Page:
Advice for Grade 10 pupils choosing subjects

The GO! & Express chatted to Dr. Siphokazi Koyana, who heads up the Future Me! programme that assists Grade 10 pupils with choosing the right subjects in line with their future career aspirations.

Why is it important to make the right subject choices in Grade 10?

Often pupils drop mathematics and take maths literacy and then find out after Grade 12 that it is required for courses they might want to pursue at the tertiary level. For instance, one needs to have mathematics to study to be a mechanic at a TVET College.

Many pupils would think, “Ah, I just want to be a mechanic. It can’t be that hard.” But now even mechanics need to know how to use computer programmes and digital diagnostic tools to fix engines and so on.

How does Future Me! assist pupils to make the right choices?

Future Me! takes Grade 9 pupils to various workplaces to learn about a wide range of careers and what personal attributes are required, as well as what subjects they need to study.

There is an increase in the number of unemployed graduates, so we encourage pupils to choose careers that are more in demand. We do research about which careers are more in demand in the workplace.

For instance, according to the Eastern Cape Economic Development Summit held at the end of last year, the province hopes to focus on infrastructure, agriculture, the ocean economy, building engineers, marine biologists, agricultural engineers, and so on.

These are some of the careers pupils could consider.

You might have to apply for a study loan from the banks if you are unable to afford your tertiary studies and you don’t qualify for NSFAS.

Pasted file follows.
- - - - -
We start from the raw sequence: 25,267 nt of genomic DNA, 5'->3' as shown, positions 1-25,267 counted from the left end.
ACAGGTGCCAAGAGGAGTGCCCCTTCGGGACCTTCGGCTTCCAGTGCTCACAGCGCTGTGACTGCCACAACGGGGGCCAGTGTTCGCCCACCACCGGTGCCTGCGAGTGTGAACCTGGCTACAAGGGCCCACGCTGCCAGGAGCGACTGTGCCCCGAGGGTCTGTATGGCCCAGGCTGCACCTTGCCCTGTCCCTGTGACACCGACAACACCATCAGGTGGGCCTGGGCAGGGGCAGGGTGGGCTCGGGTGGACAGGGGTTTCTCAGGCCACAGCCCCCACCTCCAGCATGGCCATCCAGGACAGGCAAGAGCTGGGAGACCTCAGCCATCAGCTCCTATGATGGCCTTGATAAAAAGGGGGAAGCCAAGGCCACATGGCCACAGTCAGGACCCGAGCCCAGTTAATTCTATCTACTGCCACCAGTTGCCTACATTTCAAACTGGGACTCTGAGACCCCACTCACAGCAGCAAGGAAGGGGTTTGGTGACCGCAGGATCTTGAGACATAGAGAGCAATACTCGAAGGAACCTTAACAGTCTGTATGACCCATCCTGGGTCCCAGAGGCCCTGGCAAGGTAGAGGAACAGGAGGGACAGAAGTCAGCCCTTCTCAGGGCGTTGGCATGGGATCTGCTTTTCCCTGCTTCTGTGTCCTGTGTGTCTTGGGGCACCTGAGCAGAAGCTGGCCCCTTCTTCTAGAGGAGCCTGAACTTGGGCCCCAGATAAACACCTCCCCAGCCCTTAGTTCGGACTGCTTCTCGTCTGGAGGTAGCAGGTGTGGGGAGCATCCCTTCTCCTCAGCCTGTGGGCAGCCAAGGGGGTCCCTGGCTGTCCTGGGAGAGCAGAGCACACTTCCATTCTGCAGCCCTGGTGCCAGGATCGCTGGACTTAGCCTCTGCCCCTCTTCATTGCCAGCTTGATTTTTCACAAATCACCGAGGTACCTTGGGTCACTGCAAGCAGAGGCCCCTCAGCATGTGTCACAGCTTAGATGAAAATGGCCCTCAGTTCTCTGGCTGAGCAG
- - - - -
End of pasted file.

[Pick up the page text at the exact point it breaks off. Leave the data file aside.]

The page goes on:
What are the top five things pupils should consider when choosing their subjects?

Interests and passions: It is important to link your interests and passions to careers that have high opportunities for jobs. Be realistic and focus on what you can have a viable career with and what can get you a job.

The point is to try to find a realistic balance between choosing a career you can live on and just following a passion that will not guarantee you a reasonable livelihood.

Personality: Find a career that suits your personality best to ensure your chances of succeeding are higher. If you are an extrovert, find careers that will have you interacting with people in a fast-paced environment, and if you are an introvert avoid those and find jobs where you will work alone most of the time.

Skills and qualifications: Figure out which subjects you are strongest in and which career paths you can follow with these subjects. Try to arrange a job-shadowing opportunity for a week or two to see if you would enjoy working in that environment.

Preference and lifestyle: Make sure you are okay with the working conditions of the career you choose. If the job will require traveling for extended periods of time, make sure it is something you are OK with. If the job requires manual labour, make sure you are well-prepared.

Salary: Find out what the average salary is in the career you choose to follow. This information is often available on Google or you can ask people who are already working in that field. Make sure the salary will be enough to sustain you and help you make your dreams come true.

How can pupils avoid choosing the wrong subjects?

To avoid falling into this trap, do your research. That might mean job-shadowing first for a while to see if you really like the new option you’re considering. There are also a lot of lessons on YouTube to help you understand concepts and subjects you might find challenging at first. Thanks to the internet, resources are now available at your fingertips. You can teach yourself almost anything online.



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